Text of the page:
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The Building Safety Crisis on the 5th Anniversary of the Grenfell Tower Fire

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It is now five years from 14th June 2017, a moment in time that is steeped in the memory of so many affected by the fire at Grenfell Tower. This post, accompanying a podcast recorded by the Oxford University Undergraduate Law Journal, takes a look at the impact on the thousands, maybe millions, of other people trapped in the ensuing building safety crisis. This is not a problem caused by leaseholders, and yet for the last five years they have been carrying the fear and worry of living in unsafe blocks, paying unaffordable bills, wondering whether things will ever be sorted, and feeling trapped and powerless. The law has let them down: neither private law nor public law provide effective remedies. The recent change in rhetoric from the Secretary of State for Levelling Up, Housing and Communities in which he says he will force developers to pay to fix the cladding crisis, and the imminent coming into force of the Building Safety Act 2022, provide rays of hope for some, but it is too little, too late, and remains uncertain.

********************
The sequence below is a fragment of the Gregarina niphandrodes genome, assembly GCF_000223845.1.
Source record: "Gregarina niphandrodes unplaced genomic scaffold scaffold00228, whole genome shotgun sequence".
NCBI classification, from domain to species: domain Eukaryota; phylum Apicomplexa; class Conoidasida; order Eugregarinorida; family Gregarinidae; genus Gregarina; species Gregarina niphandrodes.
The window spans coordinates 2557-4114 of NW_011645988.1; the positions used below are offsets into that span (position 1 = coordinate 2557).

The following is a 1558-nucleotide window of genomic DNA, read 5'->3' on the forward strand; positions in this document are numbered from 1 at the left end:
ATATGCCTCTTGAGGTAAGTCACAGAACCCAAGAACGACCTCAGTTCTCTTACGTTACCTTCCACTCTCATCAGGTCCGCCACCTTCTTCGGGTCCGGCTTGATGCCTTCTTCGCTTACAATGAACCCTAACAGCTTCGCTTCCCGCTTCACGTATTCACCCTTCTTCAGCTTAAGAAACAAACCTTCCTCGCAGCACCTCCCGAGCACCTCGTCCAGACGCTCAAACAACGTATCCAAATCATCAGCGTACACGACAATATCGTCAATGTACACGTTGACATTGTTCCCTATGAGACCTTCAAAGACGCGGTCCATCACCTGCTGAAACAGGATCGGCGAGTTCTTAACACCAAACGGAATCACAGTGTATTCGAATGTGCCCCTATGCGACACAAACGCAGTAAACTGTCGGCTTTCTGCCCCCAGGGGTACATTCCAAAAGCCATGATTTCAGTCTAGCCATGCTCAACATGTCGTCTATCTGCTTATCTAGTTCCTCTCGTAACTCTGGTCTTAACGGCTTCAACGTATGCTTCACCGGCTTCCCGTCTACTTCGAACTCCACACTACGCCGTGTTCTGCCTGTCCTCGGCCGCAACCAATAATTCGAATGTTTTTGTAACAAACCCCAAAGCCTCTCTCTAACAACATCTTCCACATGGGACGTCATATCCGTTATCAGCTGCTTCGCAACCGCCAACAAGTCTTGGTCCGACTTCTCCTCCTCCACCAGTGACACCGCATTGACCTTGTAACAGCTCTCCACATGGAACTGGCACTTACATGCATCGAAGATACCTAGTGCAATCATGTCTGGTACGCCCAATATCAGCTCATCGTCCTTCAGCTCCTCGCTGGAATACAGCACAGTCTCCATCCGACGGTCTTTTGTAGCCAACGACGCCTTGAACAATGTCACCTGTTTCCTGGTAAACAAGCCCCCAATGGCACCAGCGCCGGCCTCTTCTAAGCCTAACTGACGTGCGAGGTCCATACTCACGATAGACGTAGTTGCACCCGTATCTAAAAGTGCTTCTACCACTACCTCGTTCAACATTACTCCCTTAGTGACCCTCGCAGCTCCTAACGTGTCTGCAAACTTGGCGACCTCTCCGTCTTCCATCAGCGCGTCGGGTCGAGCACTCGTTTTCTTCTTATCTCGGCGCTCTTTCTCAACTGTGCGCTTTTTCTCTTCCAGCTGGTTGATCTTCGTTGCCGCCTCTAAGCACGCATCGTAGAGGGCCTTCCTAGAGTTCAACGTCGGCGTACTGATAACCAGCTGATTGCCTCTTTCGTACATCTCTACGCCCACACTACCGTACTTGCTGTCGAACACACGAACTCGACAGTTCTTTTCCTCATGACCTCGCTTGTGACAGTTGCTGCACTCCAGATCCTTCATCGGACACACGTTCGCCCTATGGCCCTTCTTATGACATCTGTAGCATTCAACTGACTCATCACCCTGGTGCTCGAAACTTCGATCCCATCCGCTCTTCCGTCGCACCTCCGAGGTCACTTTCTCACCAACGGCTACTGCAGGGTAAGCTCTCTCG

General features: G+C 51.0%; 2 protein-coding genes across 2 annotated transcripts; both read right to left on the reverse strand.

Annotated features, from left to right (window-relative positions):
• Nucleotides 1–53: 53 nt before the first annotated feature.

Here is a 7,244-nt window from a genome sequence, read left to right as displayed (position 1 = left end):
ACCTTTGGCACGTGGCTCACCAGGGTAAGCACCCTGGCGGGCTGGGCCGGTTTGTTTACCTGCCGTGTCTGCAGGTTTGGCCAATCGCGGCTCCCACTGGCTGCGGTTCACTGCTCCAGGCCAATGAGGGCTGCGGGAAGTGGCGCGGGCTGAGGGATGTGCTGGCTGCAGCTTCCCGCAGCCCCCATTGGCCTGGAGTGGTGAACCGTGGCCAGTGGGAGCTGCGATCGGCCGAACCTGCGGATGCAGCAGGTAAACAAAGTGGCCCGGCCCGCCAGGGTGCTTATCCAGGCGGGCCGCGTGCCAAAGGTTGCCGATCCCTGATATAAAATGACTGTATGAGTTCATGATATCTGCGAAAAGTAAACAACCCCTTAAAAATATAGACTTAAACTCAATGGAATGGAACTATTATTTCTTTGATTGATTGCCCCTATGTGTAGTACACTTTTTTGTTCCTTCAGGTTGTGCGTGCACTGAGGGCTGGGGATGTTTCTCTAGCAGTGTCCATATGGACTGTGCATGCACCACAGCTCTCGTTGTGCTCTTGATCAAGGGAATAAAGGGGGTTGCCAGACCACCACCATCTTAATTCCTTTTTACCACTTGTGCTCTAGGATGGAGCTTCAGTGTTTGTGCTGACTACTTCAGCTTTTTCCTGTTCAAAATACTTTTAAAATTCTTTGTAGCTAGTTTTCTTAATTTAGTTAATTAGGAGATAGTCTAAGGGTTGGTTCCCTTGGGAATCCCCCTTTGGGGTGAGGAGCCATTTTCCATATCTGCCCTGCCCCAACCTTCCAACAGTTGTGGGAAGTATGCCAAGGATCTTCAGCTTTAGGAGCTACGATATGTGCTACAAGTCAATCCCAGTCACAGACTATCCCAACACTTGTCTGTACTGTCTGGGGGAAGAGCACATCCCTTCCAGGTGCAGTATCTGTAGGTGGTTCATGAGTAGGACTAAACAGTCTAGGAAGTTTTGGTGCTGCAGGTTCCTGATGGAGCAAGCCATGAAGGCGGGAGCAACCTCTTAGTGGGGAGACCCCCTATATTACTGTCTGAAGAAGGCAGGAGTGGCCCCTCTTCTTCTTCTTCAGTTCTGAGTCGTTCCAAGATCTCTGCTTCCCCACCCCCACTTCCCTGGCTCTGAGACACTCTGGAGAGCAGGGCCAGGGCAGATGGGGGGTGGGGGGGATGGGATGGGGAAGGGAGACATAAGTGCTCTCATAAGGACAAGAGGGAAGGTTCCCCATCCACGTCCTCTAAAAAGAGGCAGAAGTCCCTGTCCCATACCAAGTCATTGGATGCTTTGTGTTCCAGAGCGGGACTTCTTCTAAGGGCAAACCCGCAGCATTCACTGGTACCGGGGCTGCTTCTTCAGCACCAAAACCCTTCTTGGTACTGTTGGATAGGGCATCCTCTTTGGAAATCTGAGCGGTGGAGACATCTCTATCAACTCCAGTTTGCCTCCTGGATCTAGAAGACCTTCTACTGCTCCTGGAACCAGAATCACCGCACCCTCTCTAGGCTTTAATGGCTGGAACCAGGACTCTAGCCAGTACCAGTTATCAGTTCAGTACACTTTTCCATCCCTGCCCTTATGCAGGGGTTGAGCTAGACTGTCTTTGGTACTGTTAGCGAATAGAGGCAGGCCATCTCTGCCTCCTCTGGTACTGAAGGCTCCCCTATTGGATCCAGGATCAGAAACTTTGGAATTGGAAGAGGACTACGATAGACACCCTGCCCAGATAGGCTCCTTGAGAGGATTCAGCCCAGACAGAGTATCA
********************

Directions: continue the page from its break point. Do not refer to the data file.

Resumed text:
tower blocks
Photo by Adam Mills on Unsplash